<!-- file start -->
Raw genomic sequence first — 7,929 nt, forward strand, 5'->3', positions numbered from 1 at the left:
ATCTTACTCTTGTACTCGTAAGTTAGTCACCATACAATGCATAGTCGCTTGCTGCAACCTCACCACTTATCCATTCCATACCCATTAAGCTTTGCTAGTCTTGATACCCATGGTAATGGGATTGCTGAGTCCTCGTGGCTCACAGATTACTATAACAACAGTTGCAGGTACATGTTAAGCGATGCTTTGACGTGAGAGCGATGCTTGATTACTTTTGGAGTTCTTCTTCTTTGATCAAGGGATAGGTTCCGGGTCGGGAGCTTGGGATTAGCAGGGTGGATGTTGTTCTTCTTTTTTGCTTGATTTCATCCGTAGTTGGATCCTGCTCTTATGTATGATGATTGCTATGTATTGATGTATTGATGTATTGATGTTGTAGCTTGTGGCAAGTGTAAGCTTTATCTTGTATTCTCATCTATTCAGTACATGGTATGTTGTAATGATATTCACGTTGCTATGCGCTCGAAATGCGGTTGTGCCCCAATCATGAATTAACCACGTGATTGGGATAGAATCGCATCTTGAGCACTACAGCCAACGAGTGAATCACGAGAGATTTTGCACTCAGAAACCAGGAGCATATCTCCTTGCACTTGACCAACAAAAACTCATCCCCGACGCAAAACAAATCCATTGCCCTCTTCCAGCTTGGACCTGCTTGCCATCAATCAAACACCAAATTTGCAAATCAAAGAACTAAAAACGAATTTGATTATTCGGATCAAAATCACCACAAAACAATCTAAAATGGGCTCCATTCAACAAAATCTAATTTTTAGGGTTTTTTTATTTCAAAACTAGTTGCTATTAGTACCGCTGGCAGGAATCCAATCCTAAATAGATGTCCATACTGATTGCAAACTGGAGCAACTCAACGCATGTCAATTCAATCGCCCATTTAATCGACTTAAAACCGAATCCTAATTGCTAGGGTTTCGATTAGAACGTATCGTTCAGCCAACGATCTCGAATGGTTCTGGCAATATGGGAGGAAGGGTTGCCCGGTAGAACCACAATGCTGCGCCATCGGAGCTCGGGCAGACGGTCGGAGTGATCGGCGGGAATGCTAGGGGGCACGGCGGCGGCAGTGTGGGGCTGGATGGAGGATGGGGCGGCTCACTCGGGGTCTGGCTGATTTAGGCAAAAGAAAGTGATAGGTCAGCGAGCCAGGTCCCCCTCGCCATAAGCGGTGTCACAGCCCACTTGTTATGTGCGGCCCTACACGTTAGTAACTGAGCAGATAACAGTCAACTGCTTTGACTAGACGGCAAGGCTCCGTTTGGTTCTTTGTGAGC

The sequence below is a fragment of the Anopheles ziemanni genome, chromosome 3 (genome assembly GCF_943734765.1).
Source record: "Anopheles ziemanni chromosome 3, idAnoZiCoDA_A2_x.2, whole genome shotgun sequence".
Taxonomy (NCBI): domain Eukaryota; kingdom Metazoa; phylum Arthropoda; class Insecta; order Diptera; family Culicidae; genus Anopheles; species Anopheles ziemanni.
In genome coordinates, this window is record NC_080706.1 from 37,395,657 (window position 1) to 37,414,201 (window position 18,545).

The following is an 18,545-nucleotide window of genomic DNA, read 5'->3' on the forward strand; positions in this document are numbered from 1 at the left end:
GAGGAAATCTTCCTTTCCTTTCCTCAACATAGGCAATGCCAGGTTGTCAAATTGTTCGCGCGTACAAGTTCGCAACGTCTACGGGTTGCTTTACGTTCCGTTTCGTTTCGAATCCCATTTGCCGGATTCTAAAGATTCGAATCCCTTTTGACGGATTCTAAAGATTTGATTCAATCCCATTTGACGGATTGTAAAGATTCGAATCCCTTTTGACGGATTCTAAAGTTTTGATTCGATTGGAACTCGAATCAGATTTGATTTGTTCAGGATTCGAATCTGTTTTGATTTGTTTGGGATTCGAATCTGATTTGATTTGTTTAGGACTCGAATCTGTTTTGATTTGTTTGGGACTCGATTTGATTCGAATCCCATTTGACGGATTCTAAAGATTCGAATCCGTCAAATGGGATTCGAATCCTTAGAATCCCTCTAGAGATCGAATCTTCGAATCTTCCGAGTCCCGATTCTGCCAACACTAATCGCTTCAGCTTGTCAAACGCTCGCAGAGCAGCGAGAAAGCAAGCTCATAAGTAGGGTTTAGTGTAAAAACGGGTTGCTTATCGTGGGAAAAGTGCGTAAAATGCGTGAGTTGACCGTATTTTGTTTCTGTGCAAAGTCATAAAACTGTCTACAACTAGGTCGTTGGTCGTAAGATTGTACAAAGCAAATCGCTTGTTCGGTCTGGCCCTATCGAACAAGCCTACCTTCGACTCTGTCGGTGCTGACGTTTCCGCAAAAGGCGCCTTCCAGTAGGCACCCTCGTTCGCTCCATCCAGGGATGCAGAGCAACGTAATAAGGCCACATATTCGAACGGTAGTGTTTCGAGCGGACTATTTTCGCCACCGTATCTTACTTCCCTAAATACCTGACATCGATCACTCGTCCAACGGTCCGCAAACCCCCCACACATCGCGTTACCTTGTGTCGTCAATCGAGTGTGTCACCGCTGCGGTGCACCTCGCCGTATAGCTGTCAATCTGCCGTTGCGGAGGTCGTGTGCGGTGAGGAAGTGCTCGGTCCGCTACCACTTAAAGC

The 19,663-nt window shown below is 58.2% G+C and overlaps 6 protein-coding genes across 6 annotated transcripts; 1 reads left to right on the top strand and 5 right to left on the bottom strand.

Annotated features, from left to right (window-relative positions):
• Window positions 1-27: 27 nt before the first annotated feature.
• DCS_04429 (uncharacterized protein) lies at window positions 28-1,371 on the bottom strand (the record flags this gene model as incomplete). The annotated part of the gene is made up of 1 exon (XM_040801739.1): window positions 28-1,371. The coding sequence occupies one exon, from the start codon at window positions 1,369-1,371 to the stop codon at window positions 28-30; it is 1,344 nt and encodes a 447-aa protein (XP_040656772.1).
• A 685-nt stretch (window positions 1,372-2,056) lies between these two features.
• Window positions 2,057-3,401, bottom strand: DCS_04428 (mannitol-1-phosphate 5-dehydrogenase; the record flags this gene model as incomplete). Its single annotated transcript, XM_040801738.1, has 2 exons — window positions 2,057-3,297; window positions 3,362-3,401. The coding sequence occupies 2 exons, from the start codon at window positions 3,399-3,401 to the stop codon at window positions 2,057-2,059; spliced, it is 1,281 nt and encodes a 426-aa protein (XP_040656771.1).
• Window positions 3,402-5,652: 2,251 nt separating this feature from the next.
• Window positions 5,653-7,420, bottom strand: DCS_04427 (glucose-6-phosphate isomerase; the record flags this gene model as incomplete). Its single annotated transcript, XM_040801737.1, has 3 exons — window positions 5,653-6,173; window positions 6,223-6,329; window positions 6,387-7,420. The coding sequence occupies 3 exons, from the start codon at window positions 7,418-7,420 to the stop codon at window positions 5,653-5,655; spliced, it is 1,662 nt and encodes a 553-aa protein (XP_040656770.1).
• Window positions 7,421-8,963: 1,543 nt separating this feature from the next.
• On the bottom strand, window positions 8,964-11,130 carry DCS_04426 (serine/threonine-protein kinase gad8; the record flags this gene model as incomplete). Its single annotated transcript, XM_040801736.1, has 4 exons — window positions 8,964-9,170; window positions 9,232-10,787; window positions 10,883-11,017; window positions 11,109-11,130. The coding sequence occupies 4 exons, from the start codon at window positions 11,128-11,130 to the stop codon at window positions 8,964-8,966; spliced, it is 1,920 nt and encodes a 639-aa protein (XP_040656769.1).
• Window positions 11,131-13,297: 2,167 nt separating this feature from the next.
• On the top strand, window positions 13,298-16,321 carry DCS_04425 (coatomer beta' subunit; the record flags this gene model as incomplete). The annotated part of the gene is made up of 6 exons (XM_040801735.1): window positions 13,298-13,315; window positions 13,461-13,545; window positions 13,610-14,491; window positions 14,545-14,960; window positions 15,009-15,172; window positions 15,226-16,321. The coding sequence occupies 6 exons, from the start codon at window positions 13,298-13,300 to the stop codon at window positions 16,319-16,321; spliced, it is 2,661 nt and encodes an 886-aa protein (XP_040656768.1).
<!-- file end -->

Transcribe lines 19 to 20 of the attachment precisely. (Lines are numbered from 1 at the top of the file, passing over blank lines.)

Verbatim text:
• Window positions 11,131-13,297: 2,167 nt separating this feature from the next.
• On the top strand, window positions 13,298-16,321 carry DCS_04425 (coatomer beta' subunit; the record flags this gene model as incomplete). The annotated part of the gene is made up of 6 exons (XM_040801735.1): window positions 13,298-13,315; window positions 13,461-13,545; window positions 13,610-14,491; window positions 14,545-14,960; window positions 15,009-15,172; window positions 15,226-16,321. The coding sequence occupies 6 exons, from the start codon at window positions 13,298-13,300 to the stop codon at window positions 16,319-16,321; spliced, it is 2,661 nt and encodes an 886-aa protein (XP_040656768.1).